Every filmmaker is out trying to shoot the best images they can with what they have, but one thing they may not realize is that they have so much more than a powerful camera and sweet color grading software to work with. Filmmaker Simon Cade explores the challenges of trying to capture footage that looks professional, as well as the tools he uses to do it, in the video below:

When I first started going to film school, my friends and I, who were also new to the culture, would talk about how excited we were to get started on our first film projects. But I remember one thing in particular that was always the focal point of our conversations: the camera. Some, who had never operated a prosumer camera before, were delighted to learn that our film department rented out Panasonic AG-HMC150s, while others (me) scoffed and turned our noses up, drove to downtown Portland, and spent our entire allotment for the semester on something more flashy—something that would scream, "Yo! I'm totally a filmmaker and not some silly schmuck with zero clues." (And then do the same thing the next semester, only this time, buying up a 35mm adapter.)

You can't just hit record and get the film look—you have to earn it.

But you know, as you get older you start to mature and realize that expensive cameras don't bottle the "film look". You can't just hit record and get the film look—you have to earn it. I mean, how many of us asked which cameras made stuff look like a "real movie" when we first started out? I know I sure as hell did. I had no idea that it took more than a good camera to make a movie look beautiful.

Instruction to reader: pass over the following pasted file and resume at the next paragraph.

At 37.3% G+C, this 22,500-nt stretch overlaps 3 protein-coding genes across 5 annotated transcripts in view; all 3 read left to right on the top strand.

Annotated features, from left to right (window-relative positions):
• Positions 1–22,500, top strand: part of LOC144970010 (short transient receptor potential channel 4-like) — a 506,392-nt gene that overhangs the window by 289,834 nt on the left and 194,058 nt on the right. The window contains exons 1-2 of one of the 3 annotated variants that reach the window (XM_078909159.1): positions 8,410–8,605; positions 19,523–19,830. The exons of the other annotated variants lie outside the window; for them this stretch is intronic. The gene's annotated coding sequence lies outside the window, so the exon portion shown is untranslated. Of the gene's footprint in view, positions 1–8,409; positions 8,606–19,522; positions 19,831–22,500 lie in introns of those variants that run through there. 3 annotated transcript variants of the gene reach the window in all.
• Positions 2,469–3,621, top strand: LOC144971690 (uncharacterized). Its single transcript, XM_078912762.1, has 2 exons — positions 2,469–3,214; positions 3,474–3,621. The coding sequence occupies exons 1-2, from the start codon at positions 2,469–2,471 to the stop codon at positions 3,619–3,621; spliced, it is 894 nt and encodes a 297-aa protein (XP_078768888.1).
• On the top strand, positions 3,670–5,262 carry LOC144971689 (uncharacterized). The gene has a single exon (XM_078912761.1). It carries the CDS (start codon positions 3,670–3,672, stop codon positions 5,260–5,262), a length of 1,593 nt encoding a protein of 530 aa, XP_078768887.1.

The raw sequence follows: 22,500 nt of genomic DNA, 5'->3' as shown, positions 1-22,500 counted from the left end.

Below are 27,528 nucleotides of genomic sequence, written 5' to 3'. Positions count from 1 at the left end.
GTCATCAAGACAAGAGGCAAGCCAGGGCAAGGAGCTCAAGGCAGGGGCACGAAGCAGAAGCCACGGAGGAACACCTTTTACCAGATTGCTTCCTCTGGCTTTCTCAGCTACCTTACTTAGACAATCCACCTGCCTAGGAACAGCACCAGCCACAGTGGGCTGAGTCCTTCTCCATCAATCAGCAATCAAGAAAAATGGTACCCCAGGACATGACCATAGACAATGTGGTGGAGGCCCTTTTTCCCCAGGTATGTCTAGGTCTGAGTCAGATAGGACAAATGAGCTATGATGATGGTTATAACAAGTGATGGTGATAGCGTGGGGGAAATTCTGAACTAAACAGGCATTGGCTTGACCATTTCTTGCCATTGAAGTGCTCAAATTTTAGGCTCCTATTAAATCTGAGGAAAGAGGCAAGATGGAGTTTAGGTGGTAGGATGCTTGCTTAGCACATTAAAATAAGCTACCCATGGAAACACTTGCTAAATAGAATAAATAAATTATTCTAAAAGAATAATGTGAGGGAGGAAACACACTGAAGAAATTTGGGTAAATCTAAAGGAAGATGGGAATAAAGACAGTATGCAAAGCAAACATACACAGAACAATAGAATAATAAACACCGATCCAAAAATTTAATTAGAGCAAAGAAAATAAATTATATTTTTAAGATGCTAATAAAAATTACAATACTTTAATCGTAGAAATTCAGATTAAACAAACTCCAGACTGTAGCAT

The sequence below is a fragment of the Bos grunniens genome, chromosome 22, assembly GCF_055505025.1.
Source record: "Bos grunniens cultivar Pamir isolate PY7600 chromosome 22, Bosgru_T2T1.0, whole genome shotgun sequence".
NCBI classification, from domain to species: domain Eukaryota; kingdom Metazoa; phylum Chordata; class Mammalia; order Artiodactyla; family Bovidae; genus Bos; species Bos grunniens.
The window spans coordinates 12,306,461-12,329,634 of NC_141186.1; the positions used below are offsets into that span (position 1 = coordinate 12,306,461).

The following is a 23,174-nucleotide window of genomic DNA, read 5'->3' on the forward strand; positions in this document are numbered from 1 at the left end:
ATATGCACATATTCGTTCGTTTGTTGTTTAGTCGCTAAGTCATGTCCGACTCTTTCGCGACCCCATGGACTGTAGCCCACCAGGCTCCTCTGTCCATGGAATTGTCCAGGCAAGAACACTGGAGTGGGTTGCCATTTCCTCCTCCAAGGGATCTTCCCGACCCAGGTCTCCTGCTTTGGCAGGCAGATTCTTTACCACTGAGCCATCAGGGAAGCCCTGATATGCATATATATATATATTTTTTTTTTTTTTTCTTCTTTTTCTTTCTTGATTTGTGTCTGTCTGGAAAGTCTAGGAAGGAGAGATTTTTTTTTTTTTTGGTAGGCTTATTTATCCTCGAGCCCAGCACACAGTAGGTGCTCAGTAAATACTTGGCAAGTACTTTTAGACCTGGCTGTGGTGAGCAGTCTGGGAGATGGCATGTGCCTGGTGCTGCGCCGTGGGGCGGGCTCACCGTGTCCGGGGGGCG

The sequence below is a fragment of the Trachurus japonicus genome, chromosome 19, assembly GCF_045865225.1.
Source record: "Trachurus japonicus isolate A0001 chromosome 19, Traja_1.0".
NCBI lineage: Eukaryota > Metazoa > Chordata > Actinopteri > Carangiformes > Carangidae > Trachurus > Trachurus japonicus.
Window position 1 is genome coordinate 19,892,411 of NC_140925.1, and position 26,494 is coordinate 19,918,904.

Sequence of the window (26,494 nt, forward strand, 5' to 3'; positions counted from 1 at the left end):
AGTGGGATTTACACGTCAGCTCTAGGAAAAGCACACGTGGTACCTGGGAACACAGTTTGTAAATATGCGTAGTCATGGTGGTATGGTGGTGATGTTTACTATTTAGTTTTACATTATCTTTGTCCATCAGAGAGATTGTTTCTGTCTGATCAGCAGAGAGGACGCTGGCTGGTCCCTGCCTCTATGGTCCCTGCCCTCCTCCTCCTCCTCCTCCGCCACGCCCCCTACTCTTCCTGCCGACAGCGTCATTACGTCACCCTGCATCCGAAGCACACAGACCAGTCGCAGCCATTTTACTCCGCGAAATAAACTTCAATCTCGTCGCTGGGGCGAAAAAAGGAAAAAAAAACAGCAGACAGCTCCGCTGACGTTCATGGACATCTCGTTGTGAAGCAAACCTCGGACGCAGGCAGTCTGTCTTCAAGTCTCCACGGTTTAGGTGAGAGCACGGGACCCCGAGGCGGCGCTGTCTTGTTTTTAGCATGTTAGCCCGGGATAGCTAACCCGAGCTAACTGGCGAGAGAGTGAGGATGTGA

That's the whole point of Cade's video. Professional-looking, high-quality images come from having high standards, patience, and a carefully and dutifully honed taste for what superior images look like. In the beginning, you make tons of mistakes. You under or overexpose shots constantly. You shoot entire scenes against a blank white backdrop. Sometimes it doesn't even occur to you that you should light anything!

But once you mature in your craft, you start to take you time to capture the images you think look good. You prepare. You plan. You don't rely on the features of your camera or your color grading software to make things look "film-like." Remember, you have to earn that.

Source: DSLRguide